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Our Vote as Our Voice: Rocking the Native Vote in Michigan

Miigwech Inc. represents 12 federally recognized tribes.
Philip Hutchinson
Northern Territory Photography
Miigwech Inc. represents 12 federally recognized tribes.

With elections on the horizon, Indigenous groups in Michigan are educating native communities about how they can make their voices heard to make greater impact in their lives.

The Rock the Native Vote campaign is helping to improve access to the ballot, while building awareness about how voting can make changes in native communities.

Meredith Kennedy, director and founder of Miigwech Inc., explained the full right to vote for Indigenous people did not occur until just 40 years ago in 1982, and she shared her people still face many other challenges.

"Our voting place is right next to US 31, a super busy highway. It's not safe," Kennedy pointed out. "Our communities don't have running water. I have elders who are houseless and homeless, on their own lands. Until we as Indigenous people start using our vote as part of our voice, we are not going to see change."

One federally recognized tribe, Little Traverse Bay Bands of Odawa, has 3,800 people of voting age. About 2,600 live in Michigan, including about 800 who are not registered to vote. It means there is the potential for roughly one-third of the tribe's citizens to vote in Michigan.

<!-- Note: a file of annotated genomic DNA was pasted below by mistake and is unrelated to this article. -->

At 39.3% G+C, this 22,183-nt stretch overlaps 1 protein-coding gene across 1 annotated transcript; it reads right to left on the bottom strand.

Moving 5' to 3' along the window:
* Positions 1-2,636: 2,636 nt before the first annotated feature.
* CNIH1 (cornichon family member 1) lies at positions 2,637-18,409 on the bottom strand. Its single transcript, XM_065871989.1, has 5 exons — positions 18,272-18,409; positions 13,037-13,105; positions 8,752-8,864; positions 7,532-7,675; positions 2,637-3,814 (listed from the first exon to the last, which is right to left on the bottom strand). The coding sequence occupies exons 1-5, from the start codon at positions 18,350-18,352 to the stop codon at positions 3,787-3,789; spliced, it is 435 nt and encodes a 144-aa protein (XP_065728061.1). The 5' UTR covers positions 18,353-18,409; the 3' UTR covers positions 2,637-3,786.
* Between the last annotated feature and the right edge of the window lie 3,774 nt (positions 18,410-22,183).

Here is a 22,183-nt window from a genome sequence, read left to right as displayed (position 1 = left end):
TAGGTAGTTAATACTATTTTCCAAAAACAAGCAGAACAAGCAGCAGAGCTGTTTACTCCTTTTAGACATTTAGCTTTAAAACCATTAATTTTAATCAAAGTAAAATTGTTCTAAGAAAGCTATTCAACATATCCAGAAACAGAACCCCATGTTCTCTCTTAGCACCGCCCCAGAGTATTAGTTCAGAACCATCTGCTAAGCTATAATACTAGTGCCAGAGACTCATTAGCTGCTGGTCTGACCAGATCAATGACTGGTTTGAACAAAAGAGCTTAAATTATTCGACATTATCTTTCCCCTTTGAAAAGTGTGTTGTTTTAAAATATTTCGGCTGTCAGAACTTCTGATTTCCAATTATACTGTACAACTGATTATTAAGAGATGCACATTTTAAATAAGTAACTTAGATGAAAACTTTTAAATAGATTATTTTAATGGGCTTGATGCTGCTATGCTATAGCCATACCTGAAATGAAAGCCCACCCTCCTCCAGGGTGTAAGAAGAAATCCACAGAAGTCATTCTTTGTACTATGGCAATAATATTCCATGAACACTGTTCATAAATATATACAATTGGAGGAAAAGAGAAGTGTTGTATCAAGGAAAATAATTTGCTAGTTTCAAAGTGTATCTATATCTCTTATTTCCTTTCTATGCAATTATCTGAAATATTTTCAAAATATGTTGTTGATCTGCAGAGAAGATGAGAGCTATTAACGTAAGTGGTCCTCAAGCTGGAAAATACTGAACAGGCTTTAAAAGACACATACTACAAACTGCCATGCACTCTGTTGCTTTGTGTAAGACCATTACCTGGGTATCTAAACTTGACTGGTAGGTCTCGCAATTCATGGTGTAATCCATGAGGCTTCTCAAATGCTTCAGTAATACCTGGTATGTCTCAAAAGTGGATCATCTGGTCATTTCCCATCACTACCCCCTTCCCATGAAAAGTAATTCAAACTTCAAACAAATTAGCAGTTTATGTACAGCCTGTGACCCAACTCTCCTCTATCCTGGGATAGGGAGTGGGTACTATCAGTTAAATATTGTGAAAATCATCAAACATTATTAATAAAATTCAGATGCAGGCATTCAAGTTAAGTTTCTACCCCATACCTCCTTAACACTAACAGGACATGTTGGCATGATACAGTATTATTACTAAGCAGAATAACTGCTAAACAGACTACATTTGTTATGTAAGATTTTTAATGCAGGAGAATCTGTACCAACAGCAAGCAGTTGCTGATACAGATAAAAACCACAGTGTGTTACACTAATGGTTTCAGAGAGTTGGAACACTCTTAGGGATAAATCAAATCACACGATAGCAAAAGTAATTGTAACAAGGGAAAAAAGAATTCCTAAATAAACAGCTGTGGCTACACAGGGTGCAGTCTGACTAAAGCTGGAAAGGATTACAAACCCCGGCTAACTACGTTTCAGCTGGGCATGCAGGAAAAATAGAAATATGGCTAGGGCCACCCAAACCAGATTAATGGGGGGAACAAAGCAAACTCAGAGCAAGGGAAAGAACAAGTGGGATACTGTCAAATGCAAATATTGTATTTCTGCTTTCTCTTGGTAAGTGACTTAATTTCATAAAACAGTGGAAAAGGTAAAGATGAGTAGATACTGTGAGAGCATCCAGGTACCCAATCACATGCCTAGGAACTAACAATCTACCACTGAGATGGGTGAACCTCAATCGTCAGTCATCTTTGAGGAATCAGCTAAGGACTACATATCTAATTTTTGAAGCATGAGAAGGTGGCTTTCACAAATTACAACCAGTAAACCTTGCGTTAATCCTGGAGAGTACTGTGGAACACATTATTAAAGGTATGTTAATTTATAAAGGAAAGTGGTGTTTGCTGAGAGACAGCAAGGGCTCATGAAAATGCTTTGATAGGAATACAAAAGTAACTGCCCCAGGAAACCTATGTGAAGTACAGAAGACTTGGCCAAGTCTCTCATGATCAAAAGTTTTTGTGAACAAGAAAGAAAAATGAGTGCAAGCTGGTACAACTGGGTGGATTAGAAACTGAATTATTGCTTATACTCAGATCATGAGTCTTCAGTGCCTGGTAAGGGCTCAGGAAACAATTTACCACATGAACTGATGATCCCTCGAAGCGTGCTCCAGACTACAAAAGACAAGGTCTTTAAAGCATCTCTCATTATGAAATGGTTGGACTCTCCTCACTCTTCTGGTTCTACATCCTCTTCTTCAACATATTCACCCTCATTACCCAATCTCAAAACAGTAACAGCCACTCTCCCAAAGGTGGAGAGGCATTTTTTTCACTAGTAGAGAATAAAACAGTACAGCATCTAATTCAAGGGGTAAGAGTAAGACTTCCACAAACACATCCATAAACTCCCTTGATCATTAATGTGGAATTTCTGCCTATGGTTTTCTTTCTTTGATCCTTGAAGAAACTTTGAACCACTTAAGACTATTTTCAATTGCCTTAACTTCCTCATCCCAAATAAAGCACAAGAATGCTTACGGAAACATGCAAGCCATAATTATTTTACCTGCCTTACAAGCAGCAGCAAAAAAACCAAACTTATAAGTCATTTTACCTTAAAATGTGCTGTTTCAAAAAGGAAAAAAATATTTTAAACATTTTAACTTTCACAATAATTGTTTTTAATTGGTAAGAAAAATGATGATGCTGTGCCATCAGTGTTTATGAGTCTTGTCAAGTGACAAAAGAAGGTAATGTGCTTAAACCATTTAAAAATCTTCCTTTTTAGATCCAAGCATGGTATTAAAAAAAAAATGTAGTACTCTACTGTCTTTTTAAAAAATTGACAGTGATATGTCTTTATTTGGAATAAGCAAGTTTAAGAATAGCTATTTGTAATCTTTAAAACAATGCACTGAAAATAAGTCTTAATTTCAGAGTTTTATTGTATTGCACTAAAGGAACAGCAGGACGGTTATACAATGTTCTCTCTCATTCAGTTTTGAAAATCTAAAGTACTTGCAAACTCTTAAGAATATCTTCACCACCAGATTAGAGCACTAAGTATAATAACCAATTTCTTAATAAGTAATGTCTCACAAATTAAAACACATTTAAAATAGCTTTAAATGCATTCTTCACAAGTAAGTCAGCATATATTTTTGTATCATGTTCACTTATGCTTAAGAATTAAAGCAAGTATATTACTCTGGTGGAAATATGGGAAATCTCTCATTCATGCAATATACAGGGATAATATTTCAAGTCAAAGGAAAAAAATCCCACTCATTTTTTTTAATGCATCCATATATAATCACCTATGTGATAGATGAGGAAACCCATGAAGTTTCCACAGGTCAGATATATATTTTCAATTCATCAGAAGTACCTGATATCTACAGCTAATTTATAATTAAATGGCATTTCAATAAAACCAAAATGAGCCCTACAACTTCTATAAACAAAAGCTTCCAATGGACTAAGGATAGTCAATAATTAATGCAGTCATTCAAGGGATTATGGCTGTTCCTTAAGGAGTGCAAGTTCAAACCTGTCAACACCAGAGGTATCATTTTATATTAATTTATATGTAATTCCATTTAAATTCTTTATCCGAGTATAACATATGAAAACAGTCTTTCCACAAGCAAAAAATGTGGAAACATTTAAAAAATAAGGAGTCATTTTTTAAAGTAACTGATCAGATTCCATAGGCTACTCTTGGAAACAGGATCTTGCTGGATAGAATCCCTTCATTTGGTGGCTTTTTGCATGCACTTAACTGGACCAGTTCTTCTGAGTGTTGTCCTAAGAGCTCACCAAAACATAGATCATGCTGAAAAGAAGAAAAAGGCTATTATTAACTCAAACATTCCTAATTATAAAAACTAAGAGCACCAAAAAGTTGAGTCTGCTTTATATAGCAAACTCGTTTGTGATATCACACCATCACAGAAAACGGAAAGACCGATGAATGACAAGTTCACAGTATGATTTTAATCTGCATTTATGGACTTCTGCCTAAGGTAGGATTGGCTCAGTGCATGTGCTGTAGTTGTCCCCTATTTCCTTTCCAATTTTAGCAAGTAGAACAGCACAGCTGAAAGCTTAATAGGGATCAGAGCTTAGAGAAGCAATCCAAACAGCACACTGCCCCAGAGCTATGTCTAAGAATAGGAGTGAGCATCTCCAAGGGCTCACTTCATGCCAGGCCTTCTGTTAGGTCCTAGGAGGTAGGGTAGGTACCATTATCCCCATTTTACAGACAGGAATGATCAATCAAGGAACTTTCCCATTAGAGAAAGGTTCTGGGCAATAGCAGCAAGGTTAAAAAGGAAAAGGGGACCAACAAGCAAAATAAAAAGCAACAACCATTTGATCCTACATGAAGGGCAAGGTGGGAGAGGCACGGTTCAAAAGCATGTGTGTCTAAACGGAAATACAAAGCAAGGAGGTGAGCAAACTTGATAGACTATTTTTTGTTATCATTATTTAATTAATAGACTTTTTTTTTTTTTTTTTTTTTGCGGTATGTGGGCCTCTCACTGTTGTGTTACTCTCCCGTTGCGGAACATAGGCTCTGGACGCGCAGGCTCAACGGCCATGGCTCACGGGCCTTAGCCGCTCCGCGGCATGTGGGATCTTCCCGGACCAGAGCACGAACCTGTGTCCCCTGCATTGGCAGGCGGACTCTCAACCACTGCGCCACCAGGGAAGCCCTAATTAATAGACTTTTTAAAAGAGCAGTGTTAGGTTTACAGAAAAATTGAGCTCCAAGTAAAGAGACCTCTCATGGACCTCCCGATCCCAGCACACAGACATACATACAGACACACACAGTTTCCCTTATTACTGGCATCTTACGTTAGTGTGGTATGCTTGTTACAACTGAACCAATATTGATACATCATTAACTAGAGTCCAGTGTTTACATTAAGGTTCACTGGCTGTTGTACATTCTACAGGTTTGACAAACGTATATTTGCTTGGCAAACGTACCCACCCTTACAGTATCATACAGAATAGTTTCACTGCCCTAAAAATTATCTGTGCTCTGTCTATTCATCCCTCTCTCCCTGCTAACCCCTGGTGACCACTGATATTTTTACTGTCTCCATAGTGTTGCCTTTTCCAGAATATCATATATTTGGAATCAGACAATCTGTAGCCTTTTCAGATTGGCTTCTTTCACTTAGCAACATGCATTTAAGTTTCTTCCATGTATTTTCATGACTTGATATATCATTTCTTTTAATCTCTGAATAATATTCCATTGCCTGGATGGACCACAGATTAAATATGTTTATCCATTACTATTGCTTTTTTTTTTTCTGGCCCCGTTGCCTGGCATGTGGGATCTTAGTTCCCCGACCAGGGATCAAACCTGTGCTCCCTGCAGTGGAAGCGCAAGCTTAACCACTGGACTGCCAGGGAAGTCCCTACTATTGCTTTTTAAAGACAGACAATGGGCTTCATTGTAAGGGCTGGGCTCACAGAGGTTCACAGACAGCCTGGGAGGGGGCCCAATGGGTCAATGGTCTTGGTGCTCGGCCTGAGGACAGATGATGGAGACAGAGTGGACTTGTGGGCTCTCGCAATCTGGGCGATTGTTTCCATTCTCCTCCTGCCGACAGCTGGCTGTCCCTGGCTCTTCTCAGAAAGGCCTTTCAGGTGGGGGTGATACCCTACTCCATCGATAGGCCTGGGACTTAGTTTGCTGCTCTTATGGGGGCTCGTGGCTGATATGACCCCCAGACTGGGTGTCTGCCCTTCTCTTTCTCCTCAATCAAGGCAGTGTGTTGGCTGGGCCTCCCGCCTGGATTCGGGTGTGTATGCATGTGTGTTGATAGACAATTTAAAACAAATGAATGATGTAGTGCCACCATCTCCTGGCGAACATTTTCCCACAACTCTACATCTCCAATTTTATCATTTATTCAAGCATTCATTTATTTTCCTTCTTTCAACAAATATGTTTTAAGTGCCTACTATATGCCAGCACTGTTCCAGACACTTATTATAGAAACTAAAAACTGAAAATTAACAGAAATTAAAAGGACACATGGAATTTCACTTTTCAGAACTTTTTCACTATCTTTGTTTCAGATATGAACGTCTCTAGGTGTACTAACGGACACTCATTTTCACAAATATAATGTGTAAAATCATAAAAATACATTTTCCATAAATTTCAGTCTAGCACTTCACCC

Rock the Native Vote encourages Indigenous Michiganders to register to vote, and make a plan to vote. Kennedy explained through community building efforts, Native people are voting both in their own sovereign nation elections, and then also the greater election. She noted people like Interior Secretary Deb Haaland and Assistant Secretary for Indian Affairs Brian Newland are making a difference.

"Indigenous issues are being brought forward by the people who are also Native," Kennedy emphasized. "Who are saying, 'Hey, we're gonna do a boarding school report.' And then renaming state parks and monuments that are derogatory towards Native people, that is huge!"

In 2021, the U.S. Census identified more than 60,000 people who identify as Native American in Michigan and more than a quarter million identifying as Indigenous and another race.

Born and raised in Canada to an early Pakistani immigrant family, Farah Siddiqi was naturally drawn to the larger purpose of making connections and communicating for public reform. She moved to America in 2000 spending most of her time in California and Massachusetts. She has also had the opportunity to live abroad and travel to over 20 countries. She is a multilingual communicator with on-air experience as a reporter/anchor/producer for television, web and radio across multiple markets including USA, Canada, Dubai, and Hong Kong. She recently moved back to America with a unique International perspective and understanding. She finds herself making Nashville, Tennessee her new home, and hopes to continue her passion for philanthropy and making connections to help bridge misunderstandings specifically with issues related to race, ethnicity, interfaith and an overall sense of belonging,
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